Reviving my blog back to my general education interests (for new readers, excuse the campaign coverage!).
I spent a few minutes looking at some of my past posts and just
deleted [reposted, thanks, Diana for your comment] an earlier post with an old draft of my Master’s title and abstract. You can read the final(ish) version here. I say final(ish) because derivatives and additional will likely emerge in the next few months. Plus, many of you may be able to relate to this: I found it very difficult to write something set “in stone”. My learning and interpretations constantly evolve. Even as I pressed the official “Submit”, I knew there were different ways of telling the stories, more to add… I know now why it may take some people forever to finish their dissertations!
Somewhere between my first conference presentation and my final version of my Master’s paper, I began to get a bit too technical and detached from what I was originally seeking to explore through this research. I have always emphasized that I was conducting a narrative study. But really, does “Self-directed teacher inquiry in technology integration: Exploring the dynamics of synchronous and asynchronous collaborative learning” sound like it focuses on teacher experiences? Heck no.
It became quite clear to me that I was losing focus when while one of my Year 1 MT mentees introduced me to her colleagues, she vaguely described my research on “synchronous and asynchronous environments.” At that exact moment, I thought to myself, ” Hmm, that’s not quite right.”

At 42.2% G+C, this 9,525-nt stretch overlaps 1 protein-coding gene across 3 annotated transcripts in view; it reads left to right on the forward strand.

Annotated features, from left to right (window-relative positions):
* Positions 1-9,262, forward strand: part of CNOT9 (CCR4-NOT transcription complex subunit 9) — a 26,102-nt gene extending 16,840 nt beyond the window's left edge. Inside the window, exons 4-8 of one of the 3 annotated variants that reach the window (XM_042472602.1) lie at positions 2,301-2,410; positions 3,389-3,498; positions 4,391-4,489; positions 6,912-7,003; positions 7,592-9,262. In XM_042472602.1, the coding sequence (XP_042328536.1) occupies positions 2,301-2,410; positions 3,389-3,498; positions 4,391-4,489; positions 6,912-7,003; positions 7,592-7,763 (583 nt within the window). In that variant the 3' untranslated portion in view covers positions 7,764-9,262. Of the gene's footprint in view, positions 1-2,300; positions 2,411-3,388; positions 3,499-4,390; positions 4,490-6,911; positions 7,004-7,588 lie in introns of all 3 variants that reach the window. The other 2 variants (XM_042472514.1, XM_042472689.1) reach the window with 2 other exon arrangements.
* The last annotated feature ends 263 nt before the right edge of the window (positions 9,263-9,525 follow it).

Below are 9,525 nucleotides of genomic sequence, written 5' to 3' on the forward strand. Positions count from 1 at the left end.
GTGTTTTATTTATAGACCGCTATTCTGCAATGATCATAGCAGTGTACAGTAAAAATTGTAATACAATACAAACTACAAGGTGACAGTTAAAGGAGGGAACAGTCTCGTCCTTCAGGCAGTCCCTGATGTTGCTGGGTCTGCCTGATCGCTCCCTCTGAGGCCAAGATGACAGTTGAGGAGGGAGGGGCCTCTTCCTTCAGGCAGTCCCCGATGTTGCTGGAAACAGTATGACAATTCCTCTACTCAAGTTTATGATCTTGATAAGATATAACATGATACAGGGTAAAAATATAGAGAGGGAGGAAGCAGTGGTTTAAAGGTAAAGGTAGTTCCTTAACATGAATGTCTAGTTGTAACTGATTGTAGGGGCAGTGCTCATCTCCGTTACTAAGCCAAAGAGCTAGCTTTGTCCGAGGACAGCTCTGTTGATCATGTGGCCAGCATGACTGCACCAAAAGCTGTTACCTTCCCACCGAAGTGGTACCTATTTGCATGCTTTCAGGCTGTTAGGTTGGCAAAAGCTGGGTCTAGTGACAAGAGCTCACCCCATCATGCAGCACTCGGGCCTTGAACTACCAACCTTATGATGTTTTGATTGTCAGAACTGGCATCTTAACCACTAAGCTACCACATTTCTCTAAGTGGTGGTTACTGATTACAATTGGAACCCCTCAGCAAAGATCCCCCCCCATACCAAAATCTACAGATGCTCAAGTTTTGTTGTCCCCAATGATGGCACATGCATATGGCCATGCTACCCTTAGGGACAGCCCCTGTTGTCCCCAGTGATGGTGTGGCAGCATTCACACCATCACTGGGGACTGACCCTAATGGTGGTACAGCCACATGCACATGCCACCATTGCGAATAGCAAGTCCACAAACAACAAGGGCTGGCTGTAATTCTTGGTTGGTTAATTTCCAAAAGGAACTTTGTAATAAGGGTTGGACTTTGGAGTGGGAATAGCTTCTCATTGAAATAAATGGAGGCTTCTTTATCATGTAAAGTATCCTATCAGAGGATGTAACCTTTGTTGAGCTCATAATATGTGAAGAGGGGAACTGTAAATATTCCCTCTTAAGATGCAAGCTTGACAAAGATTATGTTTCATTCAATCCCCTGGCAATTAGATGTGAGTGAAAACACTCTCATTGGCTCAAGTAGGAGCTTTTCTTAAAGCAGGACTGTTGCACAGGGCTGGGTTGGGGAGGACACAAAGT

Sharing my research explorations and learning along the way has definitely allowed me to see how my ideas, research orientations, and interpretations have developed over the course of the year. Though I will eventually dabble with and delve into different qualitative and quantitative approaches, my initial orientation is towards narrative inquiry. I naturally focus on personal experience, chronology/development, and contexts. I always want to know details about my friends and colleagues. I am all about nuances. I work first and foremost from teacher/faculty’s experiences, pedagogical practices and interests first and foremost when supporting their instruction (with or without technology). I like to ask about before/during/after experiences. I enjoy self and shared reflection.
In my past few presentations, I started off by telling my teacher and researcher stories – how I got involved in instructional technology, my trip to Philadelphia, and the countless mentors who serve as the inspiration to my study. I usually wouldn’t consider myself a storyteller, but I guess, in a way, I am. I prefer conference presentations (attending or presenting them) that are informal and anecdotal. I go so far to call them conversations instead of presentations. If I have one hour to “present”, I want to dedicate a large part of that time to discussion… not just Q&A on my presentation, but rather co-learning with those in attendance….co-constructing knowledge.
I have caught myself actually asking, “What’s your story?” Recently and on numerous occasions, I have spent hours over lunch and dinner with colleagues (some new, some old) sharing our stories in our own technology use and integration and our current work with teacher/faculty development and support. It is always amazing.
Every day, my natural interactions prove that personal connections and conversations are powerful ways of continuing our learning and professional development.